This is an area we are just beginning to study in depth and it will probably be significant. But think about how many kids grow up in conflict, in war zones like Syria, just surviving in neighborhoods like Compton, and in the 45% of families that break up all across our country.
In the Harvard study, sustained conflict correlated with health problems and a number of other health problems.
And when they went back to study the men who were happy and healthy at 80. The strongest correlation turned out to be??? How happy and solid their relationships were when they were 50. Not only were they happier and healthier…
The third insight was that they kept their mental acuity longer in old age. Researchers speculate that people who are securely attached are able to retain sharper memories, perhaps because they have more good memories that they can draw upon.
It is people that are important. So Professor Waldinger reminds us that we need to keep making new friends all through our life. In particular, we need to make new friends after we retire, which men notoriously underestimate.
It is a theme that underlies the very end of Jesus life, as he turns towards Jerusalem with his disciples and ultimately has to face his own death. Jesus didn’t get to live a full life. He died too young, in the pursuit of a moral and spiritual cause.
But in the backdrop of his entrance to Jerusalem, his trial and his death, you have the drama of the disciples that also speaks fairly directly to the importance of intimate spiritual relationships in helping us endure difficulty, suffering, and death. It is through those relationships that we have the strength to weather on through, come what may.
As soon as Jesus enters Jerusalem, he brings the 12 disciples together to celebrate the Passover meal. That is what friends do, they break bread together. They share wine. He illustrated that point by washing everyone’s feet. Because love serves one another.
And he told them that such betrayal as they would know, would come from each other. Just like out most painful disappointments come from our spouses when our marriages fail. Our most painful family experiences come from our siblings that hurt us as adults in some way that breaks our trust.
Then Jesus takes them to Gethsemane and asks them to pray with him. Because that is what friends do for each other, they support one another when they are going through very difficult and ambiguous times in their lives, when they don’t exactly know what to do next. And our deep disappointments come from people that we thought we could rely on in our time of need who turn out to just be indifferent. They fall asleep like the disciples. They just don’t show up.
Finally, to make the same point personally, we have the encounter between Jesus and Peter, the zealous disciple who says he will defend Jesus to the end and then he runs off when the Roman soldiers come. His anxieties and his fears get the best of him, slinks into the crowd, slinks into the night, and when people ask him if he knows Jesus he is caught on tape three times saying “I don’t know him; I never knew him. Dammit, I have no idea who you are talking about.”
It is like a man I knew whose wife was dying of cancer. She had these awful treatments to go through. Their relationship had been deteriorating. And in the middle of the treatments he started an affair with another woman and just didn’t show up for his wife in her time of need. So painful, more hurtful than even he intended it to be.
Don’t be like that. Don’t trample your relationships. Don’t abandon them. Don’t ignore them. They are your anchors that give your life zest and the deeper joy. They are where you find the deeper pool of meaning. Those are the memories that will come back to sustain you when the aches and pains of age start to wear you down.
They are the source of the most profound strength that we can have to get us through difficult times. It is simply astonishing how much suffering we can endure for one another when we live out of love.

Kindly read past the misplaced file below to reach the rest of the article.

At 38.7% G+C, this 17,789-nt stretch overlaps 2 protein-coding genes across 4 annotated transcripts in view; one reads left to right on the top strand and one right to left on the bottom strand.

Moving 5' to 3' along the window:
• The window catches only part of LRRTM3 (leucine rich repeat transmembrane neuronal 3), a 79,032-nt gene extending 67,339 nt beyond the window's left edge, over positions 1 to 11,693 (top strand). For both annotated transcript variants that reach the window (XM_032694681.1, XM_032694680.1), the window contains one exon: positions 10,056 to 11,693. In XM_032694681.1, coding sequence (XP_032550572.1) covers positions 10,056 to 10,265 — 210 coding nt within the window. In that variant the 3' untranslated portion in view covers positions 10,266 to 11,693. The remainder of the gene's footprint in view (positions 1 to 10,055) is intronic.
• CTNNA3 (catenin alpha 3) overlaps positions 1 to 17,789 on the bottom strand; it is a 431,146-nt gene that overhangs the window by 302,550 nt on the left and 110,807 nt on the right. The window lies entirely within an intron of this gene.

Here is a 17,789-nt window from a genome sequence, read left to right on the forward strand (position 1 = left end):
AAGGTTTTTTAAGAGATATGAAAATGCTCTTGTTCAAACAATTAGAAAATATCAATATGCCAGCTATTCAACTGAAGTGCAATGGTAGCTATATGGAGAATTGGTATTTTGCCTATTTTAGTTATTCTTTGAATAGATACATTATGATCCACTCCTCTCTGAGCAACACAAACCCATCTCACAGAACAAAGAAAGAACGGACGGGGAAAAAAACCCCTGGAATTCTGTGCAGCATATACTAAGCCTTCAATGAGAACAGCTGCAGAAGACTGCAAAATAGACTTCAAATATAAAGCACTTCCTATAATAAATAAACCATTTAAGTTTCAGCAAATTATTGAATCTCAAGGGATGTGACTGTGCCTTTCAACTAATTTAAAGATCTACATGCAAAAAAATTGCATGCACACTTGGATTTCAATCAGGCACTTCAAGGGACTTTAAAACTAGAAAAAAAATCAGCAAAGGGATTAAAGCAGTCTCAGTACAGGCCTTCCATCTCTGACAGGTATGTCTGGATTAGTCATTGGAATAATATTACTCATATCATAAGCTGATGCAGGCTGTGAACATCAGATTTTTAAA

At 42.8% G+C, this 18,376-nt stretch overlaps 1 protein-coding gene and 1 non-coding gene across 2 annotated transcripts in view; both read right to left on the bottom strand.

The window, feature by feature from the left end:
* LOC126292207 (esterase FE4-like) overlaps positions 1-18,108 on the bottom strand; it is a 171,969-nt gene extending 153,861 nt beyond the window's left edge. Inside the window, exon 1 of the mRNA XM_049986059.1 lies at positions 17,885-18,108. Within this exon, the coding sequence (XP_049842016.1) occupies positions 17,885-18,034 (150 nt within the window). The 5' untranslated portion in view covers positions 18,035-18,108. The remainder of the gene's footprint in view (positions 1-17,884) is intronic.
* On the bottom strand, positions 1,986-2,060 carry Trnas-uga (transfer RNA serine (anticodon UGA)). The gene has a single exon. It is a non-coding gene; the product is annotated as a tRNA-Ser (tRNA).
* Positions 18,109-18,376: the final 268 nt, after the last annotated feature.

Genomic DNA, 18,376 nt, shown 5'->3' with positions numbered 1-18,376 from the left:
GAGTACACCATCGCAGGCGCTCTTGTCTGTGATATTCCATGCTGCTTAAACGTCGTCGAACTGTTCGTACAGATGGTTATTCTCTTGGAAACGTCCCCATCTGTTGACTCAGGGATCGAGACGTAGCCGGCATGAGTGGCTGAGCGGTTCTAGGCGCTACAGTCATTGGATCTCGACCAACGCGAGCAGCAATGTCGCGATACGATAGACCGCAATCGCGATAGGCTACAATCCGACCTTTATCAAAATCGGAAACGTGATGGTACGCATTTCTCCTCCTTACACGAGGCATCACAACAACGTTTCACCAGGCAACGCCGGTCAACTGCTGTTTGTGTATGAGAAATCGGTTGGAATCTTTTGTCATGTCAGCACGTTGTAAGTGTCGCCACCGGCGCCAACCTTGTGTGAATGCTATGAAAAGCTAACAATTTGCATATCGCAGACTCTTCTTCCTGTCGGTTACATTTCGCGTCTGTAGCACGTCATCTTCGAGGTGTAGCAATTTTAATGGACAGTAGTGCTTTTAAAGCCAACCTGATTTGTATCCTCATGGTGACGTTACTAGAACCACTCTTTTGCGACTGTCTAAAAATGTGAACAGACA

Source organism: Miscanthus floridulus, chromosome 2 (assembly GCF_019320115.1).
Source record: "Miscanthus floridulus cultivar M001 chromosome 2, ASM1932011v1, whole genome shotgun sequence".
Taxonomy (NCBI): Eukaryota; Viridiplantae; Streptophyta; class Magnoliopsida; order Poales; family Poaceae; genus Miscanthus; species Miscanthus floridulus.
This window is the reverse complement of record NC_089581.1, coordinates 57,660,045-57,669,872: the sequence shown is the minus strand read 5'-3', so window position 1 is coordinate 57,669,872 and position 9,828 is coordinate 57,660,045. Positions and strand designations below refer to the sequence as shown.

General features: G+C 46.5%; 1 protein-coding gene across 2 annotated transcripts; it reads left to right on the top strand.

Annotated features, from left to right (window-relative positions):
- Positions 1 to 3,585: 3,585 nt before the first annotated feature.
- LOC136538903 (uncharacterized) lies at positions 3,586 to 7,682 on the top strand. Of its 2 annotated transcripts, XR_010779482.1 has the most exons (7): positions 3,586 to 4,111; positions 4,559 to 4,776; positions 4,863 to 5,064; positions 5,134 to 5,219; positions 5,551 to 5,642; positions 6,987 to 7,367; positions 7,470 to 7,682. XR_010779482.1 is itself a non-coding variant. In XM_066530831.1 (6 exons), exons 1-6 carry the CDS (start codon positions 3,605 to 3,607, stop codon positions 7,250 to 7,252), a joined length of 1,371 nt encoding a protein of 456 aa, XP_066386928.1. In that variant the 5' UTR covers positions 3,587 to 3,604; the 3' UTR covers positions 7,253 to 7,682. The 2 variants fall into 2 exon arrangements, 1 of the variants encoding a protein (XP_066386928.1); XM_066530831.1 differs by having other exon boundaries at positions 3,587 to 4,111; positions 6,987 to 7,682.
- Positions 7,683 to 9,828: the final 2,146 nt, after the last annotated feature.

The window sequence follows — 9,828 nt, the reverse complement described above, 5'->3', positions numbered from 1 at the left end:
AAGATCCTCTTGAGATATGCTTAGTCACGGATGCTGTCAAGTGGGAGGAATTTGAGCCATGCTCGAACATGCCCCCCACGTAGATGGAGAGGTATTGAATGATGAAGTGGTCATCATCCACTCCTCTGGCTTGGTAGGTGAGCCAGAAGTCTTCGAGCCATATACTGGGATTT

And what about you? Where will you devote your energies in order to become who you will become? How is your most mature self, beckoning you from the future? Where are you headed?
I want to thank our new members who joined us this week. You have made our prayer life bigger and stronger as we lift one another up in inspiration.
Over the years, I have often been pleasantly surprised that the friendships that people have made at Christ Church persist long after both sets of friends have moved to different parts of the country and gone quite different directions in their life. It is because they have gotten to know each other in that deeper way and it has more significance to us. We not only share our hopes and dreams, our concerns and our worries, we get to a point where we do actively pray for one another. And you know what? We need it.
Last November, we had people in the church think of someone that inspired them, someone that they looked up to. Julie found these stars and we passed them out to everyone and had them write down the name of the person that inspired them. And we hung those stars during Advent. Advent is over. Juan takes down the stars and he hands them to me, wondering what to do with them.
I looked through them, prayerfully really. It was like holding a handful of inspiration and somehow it just didn’t seem right to toss them in the trash. Looking through them, many parents were named, teachers, coaches but I was moved that a goodly number of them were you. You named someone else in the congregation that you look up to. I was like, ‘Wow’. Now you can throw them out Juan…
I hope that you find yourself wonderfully surrounded by the right people. And I hope that you can become the right person for others. I hope that you err in the right direction and choose relationships fundamentally. And I hope your life blooms with love.[i] I haven’t yet found the actual study itself. I heard the stat from a TED talk given by Professor Robert Waldinger at Harvard University describing the findings of their 75 year longitudinal study on the Harvard graduating classes of 1938-1940. I also pass on a couple of the studies findings in what follows. They are consistent with what researchers like Martin Seligman, Daniel Gilbert et alia have been saying about living a fulfilling life.
[ii] [iii] Thursday, February 25, 2016, p. 11 on the home delivery. I’m not sure about the link.
[iv] See his TED talk at https://www.ted.com/talks/robert_waldinger_what_makes_a_good_life_lessons_from_the_longest_study_on_happiness?language=en